When good etailers go bad
by Craig Hannebus. Data is one of the most crucial yet undervalued resources in the 21st century. Data leads to insights, and insights will lead to a better service.Tuesday, 25 Feb 2020
by Craig Hannebus. Twenty years ago, starting a shop was a little more challenging than it is today. You’d have to find store space in the right area at a good rental. You’d have to get a shopfitter in to rebuild the inside from scratch. Things like shelving and signage would be at the top of your list of priorities. You’d have to find someone, or a group of people, to help you manage the store while it’s open during the day (and only during the day).
After that, you’d have to find a way to tell the world about your newly opened store. Of course, all this is after you’ve found that one golden product that everybody wants. All-in-all, it was a costly, time-consuming, and generally difficult exercise.
But then in the year 2000, Amazon launched its Marketplace offering. Amazon Marketplace is an ecommerce platform that gives third-party sellers the ability to put their products alongside native Amazon products and gain access to Amazon’s audience. As of Q3 2019, third-party sellers account for over 50% of all of Amazon’s sales. It’s a perfect partnership. Sellers not only get access to a massive audience (300 million active users), but they also get access to an ecommerce platform with all the bells and whistles. Bricks-and-mortar? Forget about it! All you need is an idea and a supplier. It seems almost too good to be true. Maybe it is.
The trade-off is that Amazon gets your data, and they get to keep it. This is incredibly useful for Amazon. Data leads to insights, and insights will lead to a better service. It’s a small price to pay for a better platform, and at the end of the day you’re still turning a profit, right? In theory, you shouldn’t have anything to worry about. But let’s be honest, if this were a bricks-and-mortar store and your landlord kept popping in to look at the books, you might not be very comfortable with it.
Getting started on Amazon is easy enough. You find your supplier, you label your goods, and you register. It’s that simple. You’ve done your research, and your product is in demand. You start turning a profit right out of the gate. It’s all hunky-dory until suddenly your sales drop. You do some investigation and discover that Amazon is selling a similar product, but at less. It’s a nightmare that’s come true for many Amazon third-party sellers.
It’s a massive risk, and it’s difficult to mitigate. The obvious solution is to build your ecommerce store. You get to own your data, you get to control the look-and-feel, and you get to sleep at night with some peace-of-mind that you’re not at risk. But building your ecommerce store is a pricey exercise. Marketing your product and making sure that people can find you in the clutter of the web will also cost you.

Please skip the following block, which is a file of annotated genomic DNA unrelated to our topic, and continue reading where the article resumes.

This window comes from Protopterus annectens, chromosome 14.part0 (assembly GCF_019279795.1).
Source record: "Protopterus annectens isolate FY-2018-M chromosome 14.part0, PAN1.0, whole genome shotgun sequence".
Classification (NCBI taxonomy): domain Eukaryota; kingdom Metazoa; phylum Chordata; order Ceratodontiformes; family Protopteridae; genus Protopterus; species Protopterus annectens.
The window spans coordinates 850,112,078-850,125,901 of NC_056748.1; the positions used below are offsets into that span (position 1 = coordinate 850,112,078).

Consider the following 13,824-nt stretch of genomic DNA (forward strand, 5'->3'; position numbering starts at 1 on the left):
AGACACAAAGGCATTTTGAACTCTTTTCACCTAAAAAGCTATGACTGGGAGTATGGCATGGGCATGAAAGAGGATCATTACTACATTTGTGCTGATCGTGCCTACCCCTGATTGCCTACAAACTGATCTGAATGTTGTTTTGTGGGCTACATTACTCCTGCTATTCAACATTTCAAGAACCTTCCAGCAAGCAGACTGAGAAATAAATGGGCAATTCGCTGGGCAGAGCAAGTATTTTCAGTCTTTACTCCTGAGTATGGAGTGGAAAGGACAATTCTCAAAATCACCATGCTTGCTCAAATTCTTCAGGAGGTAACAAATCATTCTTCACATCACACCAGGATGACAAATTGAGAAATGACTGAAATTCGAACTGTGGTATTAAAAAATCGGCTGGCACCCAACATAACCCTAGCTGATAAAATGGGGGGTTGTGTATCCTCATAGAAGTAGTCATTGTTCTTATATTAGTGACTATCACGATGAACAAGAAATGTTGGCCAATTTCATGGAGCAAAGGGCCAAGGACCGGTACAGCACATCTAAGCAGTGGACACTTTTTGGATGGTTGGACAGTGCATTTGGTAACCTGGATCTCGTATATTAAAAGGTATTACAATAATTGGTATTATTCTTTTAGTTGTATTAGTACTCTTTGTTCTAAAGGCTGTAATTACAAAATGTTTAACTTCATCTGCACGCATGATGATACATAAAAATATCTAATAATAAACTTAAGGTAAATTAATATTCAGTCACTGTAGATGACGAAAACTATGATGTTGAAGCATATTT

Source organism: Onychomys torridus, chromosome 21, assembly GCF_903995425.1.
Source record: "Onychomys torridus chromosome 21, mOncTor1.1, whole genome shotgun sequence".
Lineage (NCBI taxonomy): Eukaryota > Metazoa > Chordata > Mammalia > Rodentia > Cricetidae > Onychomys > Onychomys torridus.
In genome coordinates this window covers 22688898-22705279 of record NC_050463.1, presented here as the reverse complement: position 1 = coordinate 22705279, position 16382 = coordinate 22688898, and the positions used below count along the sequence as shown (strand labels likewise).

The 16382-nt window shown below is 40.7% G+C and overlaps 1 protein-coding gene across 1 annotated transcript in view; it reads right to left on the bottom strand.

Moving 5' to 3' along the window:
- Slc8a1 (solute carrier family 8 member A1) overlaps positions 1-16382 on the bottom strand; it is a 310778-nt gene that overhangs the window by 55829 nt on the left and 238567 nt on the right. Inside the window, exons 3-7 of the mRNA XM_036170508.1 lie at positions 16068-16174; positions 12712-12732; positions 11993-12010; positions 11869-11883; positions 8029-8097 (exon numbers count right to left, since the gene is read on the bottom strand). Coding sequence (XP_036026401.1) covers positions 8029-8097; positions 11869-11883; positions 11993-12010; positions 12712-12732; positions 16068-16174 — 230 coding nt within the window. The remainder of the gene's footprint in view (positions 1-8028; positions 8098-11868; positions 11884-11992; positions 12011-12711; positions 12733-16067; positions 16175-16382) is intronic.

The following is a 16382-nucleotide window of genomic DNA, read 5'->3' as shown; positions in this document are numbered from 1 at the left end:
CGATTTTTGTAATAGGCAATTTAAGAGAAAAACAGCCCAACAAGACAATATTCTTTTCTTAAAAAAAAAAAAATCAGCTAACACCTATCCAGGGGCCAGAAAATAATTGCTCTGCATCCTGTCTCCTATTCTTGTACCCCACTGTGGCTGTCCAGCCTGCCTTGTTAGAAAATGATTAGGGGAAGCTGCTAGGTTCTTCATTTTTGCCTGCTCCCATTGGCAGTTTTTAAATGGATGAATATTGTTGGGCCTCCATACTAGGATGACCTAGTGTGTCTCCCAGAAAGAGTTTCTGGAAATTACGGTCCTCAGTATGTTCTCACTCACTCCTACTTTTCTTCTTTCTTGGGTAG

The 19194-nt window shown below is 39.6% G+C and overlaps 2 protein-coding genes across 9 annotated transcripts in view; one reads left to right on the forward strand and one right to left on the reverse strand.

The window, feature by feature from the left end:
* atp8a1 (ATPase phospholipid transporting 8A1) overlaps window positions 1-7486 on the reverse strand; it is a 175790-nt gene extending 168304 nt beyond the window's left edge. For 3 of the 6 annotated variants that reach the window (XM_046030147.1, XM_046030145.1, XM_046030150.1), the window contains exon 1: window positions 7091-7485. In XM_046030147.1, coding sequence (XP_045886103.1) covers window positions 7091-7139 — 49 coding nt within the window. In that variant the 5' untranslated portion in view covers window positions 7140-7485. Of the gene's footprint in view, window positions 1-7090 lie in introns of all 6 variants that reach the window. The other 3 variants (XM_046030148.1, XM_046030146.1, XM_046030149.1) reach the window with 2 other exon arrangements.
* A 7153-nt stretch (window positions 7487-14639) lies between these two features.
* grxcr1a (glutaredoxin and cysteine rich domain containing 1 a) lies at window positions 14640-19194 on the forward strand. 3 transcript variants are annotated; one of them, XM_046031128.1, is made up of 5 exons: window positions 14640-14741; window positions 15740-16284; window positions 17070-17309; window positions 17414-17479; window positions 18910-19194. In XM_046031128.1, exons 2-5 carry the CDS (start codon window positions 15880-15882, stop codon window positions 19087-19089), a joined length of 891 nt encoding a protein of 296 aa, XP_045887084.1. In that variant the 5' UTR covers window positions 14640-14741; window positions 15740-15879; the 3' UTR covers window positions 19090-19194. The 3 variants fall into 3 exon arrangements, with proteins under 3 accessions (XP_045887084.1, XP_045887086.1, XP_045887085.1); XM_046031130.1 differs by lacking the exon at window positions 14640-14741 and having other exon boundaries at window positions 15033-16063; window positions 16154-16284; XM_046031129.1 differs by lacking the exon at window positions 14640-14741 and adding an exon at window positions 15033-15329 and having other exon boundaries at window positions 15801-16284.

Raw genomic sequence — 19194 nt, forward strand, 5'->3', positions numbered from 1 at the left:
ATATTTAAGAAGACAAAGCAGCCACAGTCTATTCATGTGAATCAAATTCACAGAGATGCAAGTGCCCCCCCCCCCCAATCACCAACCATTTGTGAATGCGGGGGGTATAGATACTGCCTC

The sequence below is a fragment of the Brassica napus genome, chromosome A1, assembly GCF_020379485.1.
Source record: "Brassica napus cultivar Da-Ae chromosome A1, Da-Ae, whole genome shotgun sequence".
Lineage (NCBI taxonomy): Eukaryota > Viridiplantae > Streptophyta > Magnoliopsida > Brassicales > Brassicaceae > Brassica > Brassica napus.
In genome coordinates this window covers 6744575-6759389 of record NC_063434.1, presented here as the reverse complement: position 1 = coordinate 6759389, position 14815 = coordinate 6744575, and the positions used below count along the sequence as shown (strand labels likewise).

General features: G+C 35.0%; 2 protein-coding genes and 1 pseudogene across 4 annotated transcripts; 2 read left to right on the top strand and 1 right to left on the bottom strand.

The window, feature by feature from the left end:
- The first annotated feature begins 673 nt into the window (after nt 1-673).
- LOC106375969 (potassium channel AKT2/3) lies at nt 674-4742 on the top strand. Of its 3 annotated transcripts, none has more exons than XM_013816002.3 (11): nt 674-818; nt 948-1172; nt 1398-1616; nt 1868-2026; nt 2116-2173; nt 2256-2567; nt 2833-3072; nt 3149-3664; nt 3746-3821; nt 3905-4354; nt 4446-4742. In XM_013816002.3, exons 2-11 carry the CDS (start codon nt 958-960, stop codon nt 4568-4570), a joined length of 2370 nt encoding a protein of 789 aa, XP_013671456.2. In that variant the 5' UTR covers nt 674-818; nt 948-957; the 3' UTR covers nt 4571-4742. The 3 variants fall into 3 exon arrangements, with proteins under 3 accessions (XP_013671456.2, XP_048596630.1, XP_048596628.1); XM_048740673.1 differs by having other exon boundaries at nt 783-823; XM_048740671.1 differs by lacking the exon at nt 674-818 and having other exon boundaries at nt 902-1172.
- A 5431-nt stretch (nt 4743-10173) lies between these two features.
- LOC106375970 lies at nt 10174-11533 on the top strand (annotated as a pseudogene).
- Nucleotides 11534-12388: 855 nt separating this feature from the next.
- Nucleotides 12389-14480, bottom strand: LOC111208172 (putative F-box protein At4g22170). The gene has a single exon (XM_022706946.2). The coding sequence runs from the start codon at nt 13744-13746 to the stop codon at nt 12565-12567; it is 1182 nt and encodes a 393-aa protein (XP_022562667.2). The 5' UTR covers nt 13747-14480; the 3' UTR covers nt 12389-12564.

The real solution is to have a scaling strategy. Yes, Amazon’s platform is great when you’re starting out. But what you should be doing is ensuring that you have a target. Should you reach it, you can safely say “people want my product”.
From there, you need to start investing in your platform and your marketing. It’s a little easier when you know that people are buying what you’re selling. You don’t necessarily have to leave Amazon behind. Still, if the day comes that you find your product is cloned, your brand is already established, and you have a backup sales plan. More importantly, you’ll start owning your data, which means the insights you get are there to help you scale up.
Locally, you’re likely to be much ‘safer’ on a platform like Takealot. It doesn’t change anything, though: a scaling strategy is always a good idea and owning your data is more important than you think.
Data is one of the most crucial yet undervalued resources in the 21st century. Your data is worth more than gold, and you should treat it as such.
Craig Hannabus is strategy director at Rogerwilco. He has spent 11 years in the digital marketing industry. During his career, he’s gained exposure as a community manager, content writer, developer, and UX strategist, before embracing a new role in business strategy. Craig has worked on blue-chip brands including the likes of Standard Bank, Nedbank, General Motors, Nestle, Reckitt Benckiser and Caxton, to name a few.
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